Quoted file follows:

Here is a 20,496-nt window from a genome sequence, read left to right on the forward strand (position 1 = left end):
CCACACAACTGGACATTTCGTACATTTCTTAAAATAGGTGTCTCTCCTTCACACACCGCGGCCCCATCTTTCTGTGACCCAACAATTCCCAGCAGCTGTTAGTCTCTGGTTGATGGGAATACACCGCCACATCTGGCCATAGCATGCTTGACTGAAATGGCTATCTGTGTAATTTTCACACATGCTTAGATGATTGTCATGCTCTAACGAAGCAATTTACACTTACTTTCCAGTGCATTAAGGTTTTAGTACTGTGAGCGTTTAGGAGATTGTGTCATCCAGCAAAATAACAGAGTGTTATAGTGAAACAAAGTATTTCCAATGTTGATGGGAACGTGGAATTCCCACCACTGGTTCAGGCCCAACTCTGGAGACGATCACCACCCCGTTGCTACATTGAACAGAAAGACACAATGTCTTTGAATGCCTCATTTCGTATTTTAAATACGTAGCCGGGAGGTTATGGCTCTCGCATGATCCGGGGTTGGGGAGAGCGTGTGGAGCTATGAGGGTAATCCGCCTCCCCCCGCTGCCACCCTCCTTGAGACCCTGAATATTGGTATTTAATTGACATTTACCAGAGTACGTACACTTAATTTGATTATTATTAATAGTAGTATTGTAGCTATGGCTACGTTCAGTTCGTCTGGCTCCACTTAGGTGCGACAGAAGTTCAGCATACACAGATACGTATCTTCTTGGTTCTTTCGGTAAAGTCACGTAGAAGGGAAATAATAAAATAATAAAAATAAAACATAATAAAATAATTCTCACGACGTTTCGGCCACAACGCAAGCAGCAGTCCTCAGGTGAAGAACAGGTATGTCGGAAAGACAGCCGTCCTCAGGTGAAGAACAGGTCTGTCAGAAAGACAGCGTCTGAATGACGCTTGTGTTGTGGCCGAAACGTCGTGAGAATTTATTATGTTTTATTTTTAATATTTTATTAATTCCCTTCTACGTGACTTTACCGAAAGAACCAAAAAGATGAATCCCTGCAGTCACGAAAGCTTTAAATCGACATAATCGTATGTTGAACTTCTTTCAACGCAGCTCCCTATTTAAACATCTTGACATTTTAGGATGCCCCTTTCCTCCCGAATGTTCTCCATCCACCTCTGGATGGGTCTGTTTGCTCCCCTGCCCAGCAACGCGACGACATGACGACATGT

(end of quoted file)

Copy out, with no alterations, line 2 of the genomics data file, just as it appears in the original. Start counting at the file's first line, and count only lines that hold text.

CCACACAACTGGACATTTCGTACATTTCTTAAAATAGGTGTCTCTCCTTCACACACCGCGGCCCCATCTTTCTGTGACCCAACAATTCCCAGCAGCTGTTAGTCTCTGGTTGATGGGAATACACCGCCACATCTGGCCATAGCATGCTTGACTGAAATGGCTATCTGTGTAATTTTCACACATGCTTAGATGATTGTCATGCTCTAACGAAGCAATTTACACTTACTTTCCAGTGCATTAAGGTTTTAGTACTGTGAGCGTTTAGGAGATTGTGTCATCCAGCAAAATAACAGAGTGTTATAGTGAAACAAAGTATTTCCAATGTTGATGGGAACGTGGAATTCCCACCACTGGTTCAGGCCCAACTCTGGAGACGATCACCACCCCGTTGCTACATTGAACAGAAAGACACAATGTCTTTGAATGCCTCATTTCGTATTTTAAATACGTAGCCGGGAGGTTATGGCTCTCGCATGATCCGGGGTTGGGGAGAGCGTGTGGAGCTATGAGGGTAATCCGCCTCCCCCCGCTGCCACCCTCCTTGAGACCCTGAATATTGGTATTTAATTGACATTTACCAGAGTACGTACACTTAATTTGATTATTATTAATAGTAGTATTGTAGCTATGGCTACGTTCAGTTCGTCTGGCTCCACTTAGGTGCGACAGAAGTTCAGCATACACAGATACGTATCTTCTTGGTTCTTTCGGTAAAGTCACGTAGAAGGGAAATAATAAAATAATAAAAATAAAACATAATAAAATAATTCTCACGACGTTTCGGCCACAACGCAAGCAGCAGTCCTCAGGTGAAGAACAGGTATGTCGGAAAGACAGCCGTCCTCAGGTGAAGAACAGGTCTGTCAGAAAGACAGCGTCTGAATGACGCTTGTGTTGTGGCCGAAACGTCGTGAGAATTTATTATGTTTTATTTTTAATATTTTATTAATTCCCTTCTACGTGACTTTACCGAAAGAACCAAAAAGATGAATCCCTGCAGTCACGAAAGCTTTAAATCGACATAATCGTATGTTGAACTTCTTTCAACGCAGCTCCCTATTTAAACATCTTGACATTTTAGGATGCCCCTTTCCTCCCGAATGTTCTCCATCCACCTCTGGATGGGTCTGTTTGCTCCCCTGCCCAGCAACGCGACGACATGACGACATGT